A discretionary trust is a flexible type of trust where the trustees can use their discretion to benefit the beneficiaries named in the trust deed, out of the capital and income. They are more common than fixed trusts, and are typically used in the family and wills context where the ‘settlor’ creates a trust to benefit a class of family member, such as grandchildren.
It is a useful and effective way to manage and protect family wealth both during and after the settlor’s death.
What rights do the beneficiaries have?
The beneficiaries under a discretionary trust have no ‘proprietary interest’ in the trust fund unless the trustees decide on a distribution. This means they do not own the beneficial interest under the trust – merely a hope that they will benefit. They may never do so. The trustees are the legal owners of the trust property.
Conversely, in the case of a fixed trust, the beneficiaries do have a proprietary interest in the property held on trust for them, and may compel the trustees to transfer the legal title to them under the rule in Saunders v Vautier (1841) Cr & Ph 240. That said, the position of the beneficiaries of a discretionary trust is not so clear cut and has led some commentators to suggest that they have a ‘quasi-proprietary’ right. In some cases, if all the beneficiaries can be determined, they may be able to terminate the trust.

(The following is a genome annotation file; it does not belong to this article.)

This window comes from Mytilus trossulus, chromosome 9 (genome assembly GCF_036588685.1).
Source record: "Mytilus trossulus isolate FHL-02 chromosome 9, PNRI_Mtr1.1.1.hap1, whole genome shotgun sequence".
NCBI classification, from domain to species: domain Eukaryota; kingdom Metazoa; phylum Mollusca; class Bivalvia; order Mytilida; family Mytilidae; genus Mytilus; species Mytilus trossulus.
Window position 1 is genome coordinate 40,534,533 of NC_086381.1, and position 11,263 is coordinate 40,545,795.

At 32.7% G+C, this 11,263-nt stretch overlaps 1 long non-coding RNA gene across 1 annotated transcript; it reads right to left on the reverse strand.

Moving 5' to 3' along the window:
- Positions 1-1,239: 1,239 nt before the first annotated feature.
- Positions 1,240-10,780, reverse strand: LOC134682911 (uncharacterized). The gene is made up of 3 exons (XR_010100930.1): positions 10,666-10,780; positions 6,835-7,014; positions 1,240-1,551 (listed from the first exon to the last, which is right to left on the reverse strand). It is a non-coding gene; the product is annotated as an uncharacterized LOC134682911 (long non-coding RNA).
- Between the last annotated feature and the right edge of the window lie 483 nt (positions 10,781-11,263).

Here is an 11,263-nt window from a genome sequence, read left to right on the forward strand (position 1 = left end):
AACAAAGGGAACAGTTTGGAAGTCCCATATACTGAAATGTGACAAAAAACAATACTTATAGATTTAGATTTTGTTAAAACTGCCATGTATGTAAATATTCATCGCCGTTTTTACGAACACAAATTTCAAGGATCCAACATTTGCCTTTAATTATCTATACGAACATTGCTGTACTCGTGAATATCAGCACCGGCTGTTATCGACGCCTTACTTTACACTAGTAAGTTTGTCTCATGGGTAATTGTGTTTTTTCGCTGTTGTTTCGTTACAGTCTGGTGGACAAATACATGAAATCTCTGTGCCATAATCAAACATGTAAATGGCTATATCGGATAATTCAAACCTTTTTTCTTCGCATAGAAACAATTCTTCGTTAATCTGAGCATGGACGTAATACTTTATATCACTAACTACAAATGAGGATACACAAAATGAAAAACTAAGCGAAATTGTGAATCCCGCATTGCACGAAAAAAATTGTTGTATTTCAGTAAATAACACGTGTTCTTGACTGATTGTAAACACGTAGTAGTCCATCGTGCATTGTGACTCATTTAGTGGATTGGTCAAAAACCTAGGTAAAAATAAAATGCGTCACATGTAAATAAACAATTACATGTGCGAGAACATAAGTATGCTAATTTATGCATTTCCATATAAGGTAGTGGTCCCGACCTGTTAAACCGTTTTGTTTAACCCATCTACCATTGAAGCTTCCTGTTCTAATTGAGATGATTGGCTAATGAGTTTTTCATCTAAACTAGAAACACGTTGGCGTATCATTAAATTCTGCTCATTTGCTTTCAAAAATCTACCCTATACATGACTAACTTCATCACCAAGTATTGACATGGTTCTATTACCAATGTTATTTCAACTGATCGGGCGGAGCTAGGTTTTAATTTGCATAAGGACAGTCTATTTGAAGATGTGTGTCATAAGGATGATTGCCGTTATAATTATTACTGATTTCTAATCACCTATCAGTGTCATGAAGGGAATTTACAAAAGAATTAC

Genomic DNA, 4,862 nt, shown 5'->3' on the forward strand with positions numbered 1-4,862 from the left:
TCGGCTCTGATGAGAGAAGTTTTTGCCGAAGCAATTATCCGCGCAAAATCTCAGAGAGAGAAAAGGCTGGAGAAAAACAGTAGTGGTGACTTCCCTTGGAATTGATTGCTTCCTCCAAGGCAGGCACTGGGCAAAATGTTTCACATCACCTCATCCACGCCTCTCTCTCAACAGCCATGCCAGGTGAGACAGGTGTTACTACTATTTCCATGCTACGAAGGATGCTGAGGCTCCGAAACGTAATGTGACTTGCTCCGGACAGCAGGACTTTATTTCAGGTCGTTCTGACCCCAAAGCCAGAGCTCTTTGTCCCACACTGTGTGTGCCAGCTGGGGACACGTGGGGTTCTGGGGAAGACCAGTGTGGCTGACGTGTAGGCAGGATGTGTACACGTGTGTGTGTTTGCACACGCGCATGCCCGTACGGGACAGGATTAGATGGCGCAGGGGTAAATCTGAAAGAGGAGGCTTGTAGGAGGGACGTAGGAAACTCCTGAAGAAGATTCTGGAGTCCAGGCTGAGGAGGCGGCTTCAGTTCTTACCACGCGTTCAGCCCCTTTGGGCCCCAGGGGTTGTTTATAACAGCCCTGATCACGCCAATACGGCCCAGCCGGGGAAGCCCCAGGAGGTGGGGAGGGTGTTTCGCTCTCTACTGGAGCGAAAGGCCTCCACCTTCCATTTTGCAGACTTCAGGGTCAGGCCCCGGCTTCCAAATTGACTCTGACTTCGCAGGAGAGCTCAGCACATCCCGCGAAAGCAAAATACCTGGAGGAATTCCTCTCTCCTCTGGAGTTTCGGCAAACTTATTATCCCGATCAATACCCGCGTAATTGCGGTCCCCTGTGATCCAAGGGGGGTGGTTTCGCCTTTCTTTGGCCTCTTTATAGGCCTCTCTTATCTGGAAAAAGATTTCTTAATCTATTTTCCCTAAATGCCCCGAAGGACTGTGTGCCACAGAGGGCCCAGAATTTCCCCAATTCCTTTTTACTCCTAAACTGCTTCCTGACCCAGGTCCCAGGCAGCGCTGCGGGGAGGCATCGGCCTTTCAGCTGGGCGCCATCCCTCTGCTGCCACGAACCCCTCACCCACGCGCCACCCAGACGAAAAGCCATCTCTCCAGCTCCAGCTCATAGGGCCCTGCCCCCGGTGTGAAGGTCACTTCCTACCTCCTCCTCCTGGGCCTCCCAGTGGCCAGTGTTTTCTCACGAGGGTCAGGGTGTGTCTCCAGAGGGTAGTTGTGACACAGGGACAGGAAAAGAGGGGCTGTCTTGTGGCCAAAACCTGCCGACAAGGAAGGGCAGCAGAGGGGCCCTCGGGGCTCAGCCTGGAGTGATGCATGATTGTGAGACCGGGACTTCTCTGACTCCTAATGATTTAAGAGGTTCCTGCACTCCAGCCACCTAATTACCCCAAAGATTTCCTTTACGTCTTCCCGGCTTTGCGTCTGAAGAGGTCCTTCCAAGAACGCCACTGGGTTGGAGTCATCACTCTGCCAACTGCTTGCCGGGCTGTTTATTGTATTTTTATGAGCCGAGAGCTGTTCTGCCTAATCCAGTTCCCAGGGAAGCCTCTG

Whilst the beneficiaries have no right to receive a distribution under a discretionary trust there is potential recourse if no distribution is made for a number of years. In a 1977 case, the court held that whilst it could not compel the trustees to exercise their powers in a specific manner, it could order replacement of the trustees.
Rights to disclosure
The beneficiaries have a limited right to disclosure. Trust beneficiaries have a fundamental right to ensure the trust is administered properly. This means in accordance with both the law and the terms of the trust deed. However, this does not mean they have an automatic right to the information they request.
Generally, the beneficiaries are entitled to see the Trust documents, which include the Trust Deed, trust tax returns and balance sheets, and copies of minutes of trustee meetings where the trustees decide to make distributions, and to whom.
Disclosure is subject to any term in the Trust Deed that prevents a document or certain information being disclosed. If a beneficiary seeks disclosure of information and the trustees do not comply, an application could be made to court to order disclosure. Expert legal advice will be needed.
How do the trustees decide who to benefit?
It is up to the trustees to decide which, if any, beneficiary named in the trust deed to benefit from the income or capital, and for what purpose. The trust deed may limit their powers, for instance, they may be able to decide when to allow the beneficiaries to benefit but may not be able to change their shares.
The trustees must act appropriately towards the beneficiaries, for instance, they must keep good accounting records and record their decisions. They must also ensure all due taxes are paid.
The key thing for beneficiaries under a discretionary trust to note is that they do not have an automatic right to a distribution at any point.